Knives Out! Podcast Fiction Vs The World
There’s a lot of drama in the podcast fiction world. And a lot of comedy. And while this genre of podcasting often times has the toughest time being accepted, it also enjoys perhaps the biggest collaborative spirit among creators and listeners alike.
If you haven't listened to podcast fiction yet, you are really missing out. I am a huge fan of podcast fiction. Yes. I listen to news programs, sports programs, some comedy podcasts, interview shows, solo presenters, and in-depth investigative journalism. I sample the full buffet which podcasting provides.
But podcast fiction is probably my favorite genre.
If you're thinking today’s podcast fiction is simply a resurgence of audio drama 1930s radio, you have the wrong assumption. While podcast fiction certainly can replicate that style, today’s podcast fiction scene is much more broad and rich than that.
Amazing soundscapes transport you to a new world. Well-placed sound effects put you in the middle of the scene. Really talented voice actors make characters come alive. Solo storytellers show you their world as they intended you to hear it. Large-casts and small casts work together to weave incredibly complex and compelling tales.
Yes, the space is heavily dominated by science fiction and fantasy. But there's every kind of podcast fiction imaginable, from general-interest fiction to niche productions of interest to the LGBTQ community, and more!
No matter what kind of fiction you like, there’s probably a podcast fiction production out there for you. I encourage you to go find it and have a listen. It is wonderful entertainment. Even if you don’t read fiction, you probably watch fiction on TV or at the movies. If that’s you, try out some podcast fiction. You’ll love it.
But things aren’t perfect in the world of podcast fiction. The genre is oftentimes misunderstood (or underestimated) by other podcasters and those who cover podcasting alike. It’s that last group that’s been a constant problem: a journalist is assigned to write about podcast fiction because their editor tells them to. Neither of them really understand the space, but they’ve a deadline to meet. So they do a cursory glance, regurgitate incorrect assumptions made by others, and put a half-assed piece out to the world that perpetuates the problem. Boo.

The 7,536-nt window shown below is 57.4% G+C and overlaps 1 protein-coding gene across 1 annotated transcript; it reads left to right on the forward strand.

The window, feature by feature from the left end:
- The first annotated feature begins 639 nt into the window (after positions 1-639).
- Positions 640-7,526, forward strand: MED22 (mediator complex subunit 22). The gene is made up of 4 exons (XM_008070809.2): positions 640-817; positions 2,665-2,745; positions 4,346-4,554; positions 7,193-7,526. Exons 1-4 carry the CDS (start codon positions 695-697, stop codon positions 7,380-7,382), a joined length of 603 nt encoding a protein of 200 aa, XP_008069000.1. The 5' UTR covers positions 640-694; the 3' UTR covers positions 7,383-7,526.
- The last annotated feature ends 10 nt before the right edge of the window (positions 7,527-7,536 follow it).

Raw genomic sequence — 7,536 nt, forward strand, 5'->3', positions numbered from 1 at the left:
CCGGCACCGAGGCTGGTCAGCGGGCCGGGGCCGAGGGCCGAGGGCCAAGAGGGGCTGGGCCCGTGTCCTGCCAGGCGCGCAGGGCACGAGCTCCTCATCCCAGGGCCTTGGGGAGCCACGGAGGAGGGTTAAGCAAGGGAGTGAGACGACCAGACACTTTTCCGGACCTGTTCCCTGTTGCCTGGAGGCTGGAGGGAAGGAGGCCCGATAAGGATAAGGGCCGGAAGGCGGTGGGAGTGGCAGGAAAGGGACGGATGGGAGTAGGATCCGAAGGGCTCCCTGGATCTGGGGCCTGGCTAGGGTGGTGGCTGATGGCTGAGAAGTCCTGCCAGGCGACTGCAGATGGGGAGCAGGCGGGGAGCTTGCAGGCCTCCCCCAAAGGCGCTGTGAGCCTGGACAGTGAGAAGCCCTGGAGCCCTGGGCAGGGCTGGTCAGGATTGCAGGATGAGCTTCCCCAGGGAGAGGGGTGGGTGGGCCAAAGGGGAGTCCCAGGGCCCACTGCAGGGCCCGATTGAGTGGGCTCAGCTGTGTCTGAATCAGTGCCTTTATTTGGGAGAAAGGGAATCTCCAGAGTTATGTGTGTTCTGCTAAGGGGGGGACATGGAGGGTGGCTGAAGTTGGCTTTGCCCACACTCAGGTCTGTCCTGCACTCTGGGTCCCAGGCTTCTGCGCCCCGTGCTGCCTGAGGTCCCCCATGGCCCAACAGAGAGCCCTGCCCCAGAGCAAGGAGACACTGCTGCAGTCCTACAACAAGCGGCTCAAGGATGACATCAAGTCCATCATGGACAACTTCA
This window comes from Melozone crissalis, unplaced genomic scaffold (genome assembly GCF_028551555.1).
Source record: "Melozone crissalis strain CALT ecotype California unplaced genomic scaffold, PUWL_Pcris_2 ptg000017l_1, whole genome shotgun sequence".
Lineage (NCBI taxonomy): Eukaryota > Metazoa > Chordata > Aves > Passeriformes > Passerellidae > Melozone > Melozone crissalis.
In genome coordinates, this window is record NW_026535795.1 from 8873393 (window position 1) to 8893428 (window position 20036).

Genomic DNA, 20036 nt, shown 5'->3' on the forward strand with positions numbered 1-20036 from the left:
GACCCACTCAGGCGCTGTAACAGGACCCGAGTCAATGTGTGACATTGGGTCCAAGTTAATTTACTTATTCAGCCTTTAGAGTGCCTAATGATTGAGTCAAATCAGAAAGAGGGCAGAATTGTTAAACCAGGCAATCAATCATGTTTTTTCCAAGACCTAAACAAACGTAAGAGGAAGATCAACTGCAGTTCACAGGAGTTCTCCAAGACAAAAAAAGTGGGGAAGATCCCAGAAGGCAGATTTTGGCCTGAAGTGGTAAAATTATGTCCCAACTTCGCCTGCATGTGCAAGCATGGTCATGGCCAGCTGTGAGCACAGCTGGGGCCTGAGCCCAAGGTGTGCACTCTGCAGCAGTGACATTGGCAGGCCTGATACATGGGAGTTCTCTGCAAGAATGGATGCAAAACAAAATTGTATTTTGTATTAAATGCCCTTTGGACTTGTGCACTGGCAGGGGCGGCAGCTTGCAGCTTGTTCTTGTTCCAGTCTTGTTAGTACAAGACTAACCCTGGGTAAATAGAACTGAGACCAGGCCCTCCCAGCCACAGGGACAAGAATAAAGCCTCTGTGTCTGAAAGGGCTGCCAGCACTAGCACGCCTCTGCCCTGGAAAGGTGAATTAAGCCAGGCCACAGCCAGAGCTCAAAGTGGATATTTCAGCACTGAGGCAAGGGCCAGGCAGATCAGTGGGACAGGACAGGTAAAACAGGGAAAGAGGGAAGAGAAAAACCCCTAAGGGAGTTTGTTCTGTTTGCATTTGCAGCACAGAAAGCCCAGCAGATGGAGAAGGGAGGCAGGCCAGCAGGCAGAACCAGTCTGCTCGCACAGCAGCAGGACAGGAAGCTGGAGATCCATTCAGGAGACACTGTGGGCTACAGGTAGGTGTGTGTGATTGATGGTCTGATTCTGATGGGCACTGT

Inside the larger podcasting community, producers of podcast fiction constantly struggle to have their voices heard and gain acceptance. Not out of malice, but usually out of ignorance. Podcast fiction is so different than the rest of podcasting, it’s easiest for many to focus in on what seems familiar and ignore what seems weird and alien. (Sometimes literally!)
That's why I'm taking a full episode of Podcast Pontifications to elevate the profile of podcast fiction to you, the working podcaster, who might not have been exposed to it yet. No, I’m not a producer of podcast fiction. I have, however, played a role in helping podcast fiction spread since… well, the beginning of my tenure in podcasting, which goes back nearly 16 years.
However, there are some problems and challenges in the world of podcast fiction. There are many issues that plague podcast fiction that contributes to its ongoing ostracization. Let me detail a few of them:
Some podcast fiction sucks
An oft-cited problem with podcast fiction has to do with issues of quality. If you randomly sample a piece of podcast fiction, there’s a non-zero chance that your encounter will be with something that’s decidedly not-great. While very good works of podcast fiction do exist, that can’t be said of all podcast fiction.
But why is that surprising to you? Examine any creative endeavor, and you’ll find the same thing. Sturgeon’s Law always applies to everything. Ask a friend who’s in a creative writing group and (if they’re honest) they’ll admit that some stories shared oftentimes aren't great. My wife won’t let me go to open mic nights where musicians hop up on stage and play for the crowd, because of the constant cringing I can’t keep off my face. Nor can I go to a local comedy club because I’m turned-off of the entire night if I don’t find a single act all that funny.